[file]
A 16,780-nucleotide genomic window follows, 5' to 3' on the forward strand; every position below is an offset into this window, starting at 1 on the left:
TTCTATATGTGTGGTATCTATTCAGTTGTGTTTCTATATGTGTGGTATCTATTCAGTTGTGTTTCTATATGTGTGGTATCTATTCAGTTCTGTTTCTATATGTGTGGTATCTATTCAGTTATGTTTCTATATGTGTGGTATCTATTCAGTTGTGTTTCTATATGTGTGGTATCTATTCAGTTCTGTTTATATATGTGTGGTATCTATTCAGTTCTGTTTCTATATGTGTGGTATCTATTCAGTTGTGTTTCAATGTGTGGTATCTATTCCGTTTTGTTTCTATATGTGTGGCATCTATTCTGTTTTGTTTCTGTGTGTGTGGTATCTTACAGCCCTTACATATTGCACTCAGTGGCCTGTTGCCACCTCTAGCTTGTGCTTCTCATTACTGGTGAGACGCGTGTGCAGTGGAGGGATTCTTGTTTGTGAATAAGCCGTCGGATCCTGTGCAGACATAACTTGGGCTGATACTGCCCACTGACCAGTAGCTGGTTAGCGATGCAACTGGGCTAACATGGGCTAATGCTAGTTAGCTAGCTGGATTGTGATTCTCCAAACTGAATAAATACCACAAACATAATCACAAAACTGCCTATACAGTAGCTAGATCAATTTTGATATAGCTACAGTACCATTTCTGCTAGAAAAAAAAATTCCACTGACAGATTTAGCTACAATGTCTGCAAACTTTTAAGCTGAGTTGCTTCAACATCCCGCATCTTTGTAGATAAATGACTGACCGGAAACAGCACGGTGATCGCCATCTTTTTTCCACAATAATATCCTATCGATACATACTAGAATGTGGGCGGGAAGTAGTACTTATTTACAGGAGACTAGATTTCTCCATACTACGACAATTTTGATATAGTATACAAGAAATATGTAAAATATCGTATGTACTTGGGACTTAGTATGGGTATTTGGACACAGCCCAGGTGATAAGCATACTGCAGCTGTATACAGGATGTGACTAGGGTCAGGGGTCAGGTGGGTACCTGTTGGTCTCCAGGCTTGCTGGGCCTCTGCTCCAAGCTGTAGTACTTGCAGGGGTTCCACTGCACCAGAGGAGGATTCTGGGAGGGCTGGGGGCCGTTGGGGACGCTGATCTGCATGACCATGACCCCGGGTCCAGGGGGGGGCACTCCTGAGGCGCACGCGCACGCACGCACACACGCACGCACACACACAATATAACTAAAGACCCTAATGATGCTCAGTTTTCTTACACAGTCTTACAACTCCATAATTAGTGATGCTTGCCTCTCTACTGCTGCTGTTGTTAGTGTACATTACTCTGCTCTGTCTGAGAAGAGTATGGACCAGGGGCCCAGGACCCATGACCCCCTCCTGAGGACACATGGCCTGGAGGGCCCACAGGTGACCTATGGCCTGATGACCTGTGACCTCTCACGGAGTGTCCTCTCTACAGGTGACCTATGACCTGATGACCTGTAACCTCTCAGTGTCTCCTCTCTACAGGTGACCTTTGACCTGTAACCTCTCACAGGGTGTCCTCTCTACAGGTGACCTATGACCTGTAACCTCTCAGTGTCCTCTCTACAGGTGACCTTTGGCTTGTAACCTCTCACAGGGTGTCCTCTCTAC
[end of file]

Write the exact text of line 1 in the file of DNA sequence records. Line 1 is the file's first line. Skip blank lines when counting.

A 16,780-nucleotide genomic window follows, 5' to 3' on the forward strand; every position below is an offset into this window, starting at 1 on the left: